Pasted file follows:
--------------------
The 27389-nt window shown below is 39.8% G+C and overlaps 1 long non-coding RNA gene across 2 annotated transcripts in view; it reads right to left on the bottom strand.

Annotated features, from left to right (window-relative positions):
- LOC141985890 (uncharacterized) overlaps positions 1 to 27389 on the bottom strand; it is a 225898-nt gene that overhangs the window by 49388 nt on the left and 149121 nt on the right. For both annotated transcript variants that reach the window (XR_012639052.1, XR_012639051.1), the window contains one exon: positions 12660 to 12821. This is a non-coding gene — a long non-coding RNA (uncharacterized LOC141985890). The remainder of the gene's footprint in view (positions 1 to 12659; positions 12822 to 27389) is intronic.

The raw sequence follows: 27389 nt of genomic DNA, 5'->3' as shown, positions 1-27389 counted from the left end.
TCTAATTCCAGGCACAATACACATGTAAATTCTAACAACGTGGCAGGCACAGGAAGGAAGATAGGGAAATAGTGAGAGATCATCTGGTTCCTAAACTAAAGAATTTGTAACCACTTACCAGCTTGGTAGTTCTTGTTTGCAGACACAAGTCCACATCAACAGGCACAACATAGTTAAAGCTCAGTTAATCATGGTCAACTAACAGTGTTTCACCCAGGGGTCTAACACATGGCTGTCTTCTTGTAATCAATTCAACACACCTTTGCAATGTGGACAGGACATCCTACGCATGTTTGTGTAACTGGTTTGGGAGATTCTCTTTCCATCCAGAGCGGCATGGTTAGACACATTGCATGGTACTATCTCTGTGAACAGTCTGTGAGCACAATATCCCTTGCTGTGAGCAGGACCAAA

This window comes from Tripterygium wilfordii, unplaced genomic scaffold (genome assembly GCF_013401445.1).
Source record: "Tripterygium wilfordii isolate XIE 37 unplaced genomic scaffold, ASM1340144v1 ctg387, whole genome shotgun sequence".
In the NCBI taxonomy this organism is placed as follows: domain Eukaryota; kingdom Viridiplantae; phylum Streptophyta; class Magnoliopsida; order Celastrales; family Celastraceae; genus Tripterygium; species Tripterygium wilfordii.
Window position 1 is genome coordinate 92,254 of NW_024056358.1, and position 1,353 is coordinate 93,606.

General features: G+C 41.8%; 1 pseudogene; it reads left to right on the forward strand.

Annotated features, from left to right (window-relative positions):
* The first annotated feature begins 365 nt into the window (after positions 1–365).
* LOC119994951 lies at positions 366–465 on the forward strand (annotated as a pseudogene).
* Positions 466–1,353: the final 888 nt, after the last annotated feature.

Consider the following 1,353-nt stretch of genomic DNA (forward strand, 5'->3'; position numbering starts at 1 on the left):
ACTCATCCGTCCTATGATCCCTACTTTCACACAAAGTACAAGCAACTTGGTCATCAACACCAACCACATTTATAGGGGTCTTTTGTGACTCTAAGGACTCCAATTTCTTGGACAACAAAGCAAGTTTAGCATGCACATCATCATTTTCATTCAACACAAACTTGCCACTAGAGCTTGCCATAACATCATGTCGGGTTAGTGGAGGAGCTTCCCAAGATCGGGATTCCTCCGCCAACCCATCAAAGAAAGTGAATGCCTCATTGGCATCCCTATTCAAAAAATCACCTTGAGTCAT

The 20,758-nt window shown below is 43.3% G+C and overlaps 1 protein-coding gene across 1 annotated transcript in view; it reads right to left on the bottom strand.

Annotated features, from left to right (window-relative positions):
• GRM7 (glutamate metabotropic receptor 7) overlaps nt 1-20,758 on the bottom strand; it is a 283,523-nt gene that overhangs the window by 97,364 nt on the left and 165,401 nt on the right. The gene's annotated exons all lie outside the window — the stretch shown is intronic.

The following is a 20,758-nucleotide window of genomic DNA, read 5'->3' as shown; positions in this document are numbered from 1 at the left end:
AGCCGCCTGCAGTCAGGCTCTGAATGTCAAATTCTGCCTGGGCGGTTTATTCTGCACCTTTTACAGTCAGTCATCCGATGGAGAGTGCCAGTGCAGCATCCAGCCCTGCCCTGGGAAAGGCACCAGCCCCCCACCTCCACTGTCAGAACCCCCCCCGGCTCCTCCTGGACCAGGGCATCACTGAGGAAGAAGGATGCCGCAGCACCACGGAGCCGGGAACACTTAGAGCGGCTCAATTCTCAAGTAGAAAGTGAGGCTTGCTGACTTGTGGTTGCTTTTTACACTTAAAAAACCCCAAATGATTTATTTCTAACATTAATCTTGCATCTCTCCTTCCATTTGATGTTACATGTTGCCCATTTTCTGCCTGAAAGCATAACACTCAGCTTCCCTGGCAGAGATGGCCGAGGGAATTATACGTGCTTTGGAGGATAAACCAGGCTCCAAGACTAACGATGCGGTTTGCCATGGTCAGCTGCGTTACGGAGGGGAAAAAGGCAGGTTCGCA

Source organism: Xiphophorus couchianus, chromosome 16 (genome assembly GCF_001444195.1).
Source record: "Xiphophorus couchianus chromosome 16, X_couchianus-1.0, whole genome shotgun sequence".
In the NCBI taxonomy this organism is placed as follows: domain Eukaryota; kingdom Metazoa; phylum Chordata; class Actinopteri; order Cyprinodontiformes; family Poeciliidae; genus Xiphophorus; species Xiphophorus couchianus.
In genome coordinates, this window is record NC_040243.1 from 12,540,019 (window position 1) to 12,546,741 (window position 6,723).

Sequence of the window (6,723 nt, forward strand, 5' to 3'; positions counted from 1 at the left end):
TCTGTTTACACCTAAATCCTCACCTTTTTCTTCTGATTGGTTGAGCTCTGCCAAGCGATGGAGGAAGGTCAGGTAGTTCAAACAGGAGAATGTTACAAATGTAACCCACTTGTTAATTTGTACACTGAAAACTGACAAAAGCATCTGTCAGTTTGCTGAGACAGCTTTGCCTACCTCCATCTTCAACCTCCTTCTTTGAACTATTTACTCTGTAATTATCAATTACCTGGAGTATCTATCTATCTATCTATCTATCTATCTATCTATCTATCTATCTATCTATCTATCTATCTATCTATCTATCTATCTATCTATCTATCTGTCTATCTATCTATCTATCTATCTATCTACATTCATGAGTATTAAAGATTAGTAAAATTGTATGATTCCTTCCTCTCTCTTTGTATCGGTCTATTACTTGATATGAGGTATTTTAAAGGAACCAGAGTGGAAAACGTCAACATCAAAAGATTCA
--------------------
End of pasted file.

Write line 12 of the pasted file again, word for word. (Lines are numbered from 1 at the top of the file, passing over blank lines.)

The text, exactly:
* The first annotated feature begins 365 nt into the window (after positions 1–365).